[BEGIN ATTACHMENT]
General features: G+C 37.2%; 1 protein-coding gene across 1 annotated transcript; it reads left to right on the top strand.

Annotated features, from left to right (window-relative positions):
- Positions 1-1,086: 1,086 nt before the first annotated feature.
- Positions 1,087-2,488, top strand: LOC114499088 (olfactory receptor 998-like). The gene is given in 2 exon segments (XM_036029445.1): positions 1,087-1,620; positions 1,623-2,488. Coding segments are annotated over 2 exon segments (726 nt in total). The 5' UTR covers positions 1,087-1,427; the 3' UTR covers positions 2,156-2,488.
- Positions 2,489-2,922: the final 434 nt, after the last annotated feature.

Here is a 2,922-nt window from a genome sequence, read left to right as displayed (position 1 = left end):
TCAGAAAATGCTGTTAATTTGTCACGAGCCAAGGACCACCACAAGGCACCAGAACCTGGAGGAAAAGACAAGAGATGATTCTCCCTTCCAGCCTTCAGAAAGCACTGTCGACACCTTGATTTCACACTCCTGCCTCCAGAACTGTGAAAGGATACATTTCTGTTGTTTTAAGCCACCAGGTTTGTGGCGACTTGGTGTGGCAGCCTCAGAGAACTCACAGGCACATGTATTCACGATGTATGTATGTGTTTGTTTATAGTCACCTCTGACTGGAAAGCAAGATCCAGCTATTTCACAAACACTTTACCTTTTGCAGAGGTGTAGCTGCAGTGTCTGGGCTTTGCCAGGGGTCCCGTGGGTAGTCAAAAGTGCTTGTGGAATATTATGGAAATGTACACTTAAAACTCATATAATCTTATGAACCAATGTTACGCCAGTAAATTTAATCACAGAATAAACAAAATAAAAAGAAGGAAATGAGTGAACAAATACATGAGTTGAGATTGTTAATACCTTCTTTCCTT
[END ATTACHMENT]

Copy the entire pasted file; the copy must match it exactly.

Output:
General features: G+C 37.2%; 1 protein-coding gene across 1 annotated transcript; it reads left to right on the top strand.

Annotated features, from left to right (window-relative positions):
- Positions 1-1,086: 1,086 nt before the first annotated feature.
- Positions 1,087-2,488, top strand: LOC114499088 (olfactory receptor 998-like). The gene is given in 2 exon segments (XM_036029445.1): positions 1,087-1,620; positions 1,623-2,488. Coding segments are annotated over 2 exon segments (726 nt in total). The 5' UTR covers positions 1,087-1,427; the 3' UTR covers positions 2,156-2,488.
- Positions 2,489-2,922: the final 434 nt, after the last annotated feature.

Here is a 2,922-nt window from a genome sequence, read left to right as displayed (position 1 = left end):
TCAGAAAATGCTGTTAATTTGTCACGAGCCAAGGACCACCACAAGGCACCAGAACCTGGAGGAAAAGACAAGAGATGATTCTCCCTTCCAGCCTTCAGAAAGCACTGTCGACACCTTGATTTCACACTCCTGCCTCCAGAACTGTGAAAGGATACATTTCTGTTGTTTTAAGCCACCAGGTTTGTGGCGACTTGGTGTGGCAGCCTCAGAGAACTCACAGGCACATGTATTCACGATGTATGTATGTGTTTGTTTATAGTCACCTCTGACTGGAAAGCAAGATCCAGCTATTTCACAAACACTTTACCTTTTGCAGAGGTGTAGCTGCAGTGTCTGGGCTTTGCCAGGGGTCCCGTGGGTAGTCAAAAGTGCTTGTGGAATATTATGGAAATGTACACTTAAAACTCATATAATCTTATGAACCAATGTTACGCCAGTAAATTTAATCACAGAATAAACAAAATAAAAAGAAGGAAATGAGTGAACAAATACATGAGTTGAGATTGTTAATACCTTCTTTCCTT